Program stresses low-fat diet, exercise, stress relief

CMs support participants to help them meet goals

The Dr. Dean Ornish Program for Reversing Heart Disease is a dramatic lifestyle change for most people who have coronary artery disease or are at risk for the condition.

The program recommends a low-fat, plant-based diet, regular exercise, preferably 30 minutes of brisk walking a day, and stress management techniques that include stretching, meditation or prayer, and progressive relaxation.

"The nurse case manager understands the amount of support the members need to comply. We want them to know they’re not in this alone and can always call and talk to someone. Their whole role is to help the members be successful," reports Janet Banaszak, RN, CCM, national psychiatric consultant and director of case management.

After they are enrolled in the program, members undergo a physician assessment and meet with their treatment team.

The team includes an exercise physiologist, a certified stress management expert, a dietitian, a group support facilitator who is a licensed counselor, and a medical director for the program at each site.

During the first week of participation, members attend three sessions during which the various team members explain the program to them.

"They let them know why they will be doing the exercises, what stress management does and how stress affects your health, the importance of following the diet, and why this program works. This is when members get a real picture of what they are going to be doing and the importance of complying with all aspects of the program," Banaszak explains.

After the initial week, the participants meet twice a week, four hours a day for 12 weeks.

"The nurse case manager is with them for all sessions, along with the modality specialist for each area of the program," she says.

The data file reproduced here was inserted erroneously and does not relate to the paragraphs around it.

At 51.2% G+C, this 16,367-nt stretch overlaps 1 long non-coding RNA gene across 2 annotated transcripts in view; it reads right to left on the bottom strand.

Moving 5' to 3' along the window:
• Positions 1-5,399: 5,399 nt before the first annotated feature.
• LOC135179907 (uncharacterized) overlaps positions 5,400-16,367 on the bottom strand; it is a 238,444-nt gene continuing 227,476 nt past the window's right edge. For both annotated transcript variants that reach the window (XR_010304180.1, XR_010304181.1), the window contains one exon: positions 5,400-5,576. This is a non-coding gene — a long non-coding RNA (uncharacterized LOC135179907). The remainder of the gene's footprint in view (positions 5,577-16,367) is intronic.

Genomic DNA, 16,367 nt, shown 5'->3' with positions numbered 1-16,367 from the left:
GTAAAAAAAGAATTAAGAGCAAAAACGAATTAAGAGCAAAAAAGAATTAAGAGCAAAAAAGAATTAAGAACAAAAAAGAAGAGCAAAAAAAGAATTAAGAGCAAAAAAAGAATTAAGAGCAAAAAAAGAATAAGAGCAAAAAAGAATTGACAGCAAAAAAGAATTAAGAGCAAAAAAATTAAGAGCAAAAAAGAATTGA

After 12 weeks, the participants are assessed to see if they need to continue with their on-site participation or if they are ready for the self-directed community. Most stay in the active part of the program for at least 12 more weeks.

The nurse case manager calls the members monthly during the first year to see how the program is working for them. "We make sure they have all the support they need. If they have questions about diet or exercise or anything, the nurse case manager puts them in touch with the appropriate specialist if she can’t answer the questions," Banaszak adds.

After the first year, participants join a self-directed community, a group of people who have completed the program and get together to support each other.

The case managers follow the members for another two years after they complete the formal program.

"The self-directed community is what makes our program unique. There is no particular structure. Each group decides how to run their community. They may have a group support session or just meet to go out for dinner," Banaszak says.

The nurse case manager follows up with members during the second and third years of the program.

"We monitor how they are doing medically, if there have been any changes in their medication, or if they have had an event," she notes.